Could gospel music be a conduit to repair racial divides in the body of Christ?
Phil Thornton, the SVP and general manager of RCA Inspiration, believes so. Just before Friday's release of the 20th edition of the gospel music compilation record and DVD, WOW Gospel 2017, Thornton told The Christian Post that he and his team are working to bridge the gaps that exist in the Christian community through music.
For the record executive, that means encouraging collaboration among artists across multiple genres within the Christian music industry.
"I'm excited to be a part of the movement that will hopefully bridge the gap because I'm encouraging some of our gospel artists to collaborate with some of the Contemporary Christian Music and Southern Roots Gospel artists in the different spaces. We're really being active there," he revealed. "I'm excited because for so long there's been so much divide and separation, I mean we're all serving the same God."
Earlier this week, Grammy Award-winning gospel music star and syndicated radio show host Erica Campbell of "Get Up! Mornings With Erica Campbell" shared similar sentiments on Twitter.
"We have to break this racial divide in our churches," Campbell tweeted Tuesday. "It's a complicated but necessary convo. God can fix it it, if we lay it at his feet."
Travis Greene, the gospel music star who was named Billboard's #1 Gospel Airplay Artist of 2016, saw just how much of a bridge gospel music can be to unify different races when he performed at President Donald Trump's inaugural ball last week. A number of black entertainers were public about turning down invitations to perform at the events honoring the newly sworn-in president who has been accused of being a bigot in major media outlets, including The New York Times.
However, Greene discovered that even while he was a part of a very small minority of black people in attendance among thousands, the inaugural ball was filled with Christians who enjoyed his music.
"What was very shocking was the greater majority of the crowd were Christians. People were running up to me and really thanking me for coming," he revealed on Campbell's radio show Monday. "I think one of the reasons among many that God had me do it was because I think it was a great bridge and representation for the urban community and the church at large."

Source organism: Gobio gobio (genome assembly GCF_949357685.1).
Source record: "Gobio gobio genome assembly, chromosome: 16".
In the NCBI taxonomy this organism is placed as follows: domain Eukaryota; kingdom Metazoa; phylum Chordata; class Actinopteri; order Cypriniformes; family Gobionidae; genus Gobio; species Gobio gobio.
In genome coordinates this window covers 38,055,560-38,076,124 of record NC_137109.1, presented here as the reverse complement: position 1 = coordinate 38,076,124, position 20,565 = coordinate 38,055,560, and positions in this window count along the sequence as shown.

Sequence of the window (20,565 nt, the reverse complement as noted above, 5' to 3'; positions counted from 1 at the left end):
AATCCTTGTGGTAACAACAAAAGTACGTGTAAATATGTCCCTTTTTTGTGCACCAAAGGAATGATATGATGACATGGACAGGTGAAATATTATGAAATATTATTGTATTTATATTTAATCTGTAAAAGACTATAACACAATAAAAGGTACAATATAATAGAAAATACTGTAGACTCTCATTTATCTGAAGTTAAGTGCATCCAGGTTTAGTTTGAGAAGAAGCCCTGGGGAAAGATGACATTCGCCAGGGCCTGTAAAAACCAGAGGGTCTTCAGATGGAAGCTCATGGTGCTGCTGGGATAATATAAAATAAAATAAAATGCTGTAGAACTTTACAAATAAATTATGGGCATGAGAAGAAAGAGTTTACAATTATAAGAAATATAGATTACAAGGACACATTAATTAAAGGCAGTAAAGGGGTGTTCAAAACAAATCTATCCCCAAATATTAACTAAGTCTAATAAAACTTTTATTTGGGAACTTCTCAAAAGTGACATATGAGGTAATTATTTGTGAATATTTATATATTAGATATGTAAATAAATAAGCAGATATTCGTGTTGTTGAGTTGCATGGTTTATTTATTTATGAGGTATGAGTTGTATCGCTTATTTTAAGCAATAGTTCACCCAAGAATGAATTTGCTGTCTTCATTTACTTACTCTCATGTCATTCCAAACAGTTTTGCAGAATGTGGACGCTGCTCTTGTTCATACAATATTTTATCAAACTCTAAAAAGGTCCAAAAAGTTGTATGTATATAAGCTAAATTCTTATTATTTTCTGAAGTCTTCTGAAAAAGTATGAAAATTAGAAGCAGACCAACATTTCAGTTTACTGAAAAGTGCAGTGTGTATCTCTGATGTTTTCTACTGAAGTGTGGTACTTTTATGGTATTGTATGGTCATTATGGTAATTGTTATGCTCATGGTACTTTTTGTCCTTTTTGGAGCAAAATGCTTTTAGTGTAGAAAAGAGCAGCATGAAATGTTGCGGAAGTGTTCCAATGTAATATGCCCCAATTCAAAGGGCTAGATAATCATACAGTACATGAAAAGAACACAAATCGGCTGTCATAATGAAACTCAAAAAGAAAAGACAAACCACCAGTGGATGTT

When he spoke to The Christian Post Thursday, Greene insisted that he was given more than just an opportunity but had a responsibility to spread the gospel in places others may deem unconventional.
"It's our responsibility to be spiritual before we're emotional. I think there's a possibility to seek God and then live based off of His love and not us feeling a certain type of way about whatever," he told CP. "We should look for any and every opportunity to engage the culture and share the message of hope wherever, however that's possible. Whether that's in a nightclub or inauguration."
As a high level executive responsible for day-to-day operations at Greene's label, Thornton revealed that Greene is continuing to make efforts to bridge any racial gaps that may exist with music — like one race gravitating more toward CCM music while another may favor gospel. For Thornton, it's important for his artists to blur those lines by being intentional with their collaboration efforts.
"Gospel is one of those genres while some people want to associate it with one race or demographic but it's for everybody. I think gospel music will be very instrumental in helping to bridge the gap globally," Thornton said. "We're working on Travis Greene's forthcoming record now and we're encouraging Travis to have some collaborations on his album. We're even exploring features for other artists with Travis specifically and just creating the dialogue."
For Greene, who is also the pastor of Forward City Church in Columbia, South Carolina, it's important to use his craft as a means to spread the gospel beyond his comfort zone.
"We have the greatest message on the planet and we have to get uncomfortable enough to take that message out of our churches, into the world that needs it. The Bible says in Matthew 5 very plain that we are the salt and light of the world ... not in church," Greene told CP. "So we've got to get out of the salt shaker. We've got to get out of this concentrated place and take it to the world."
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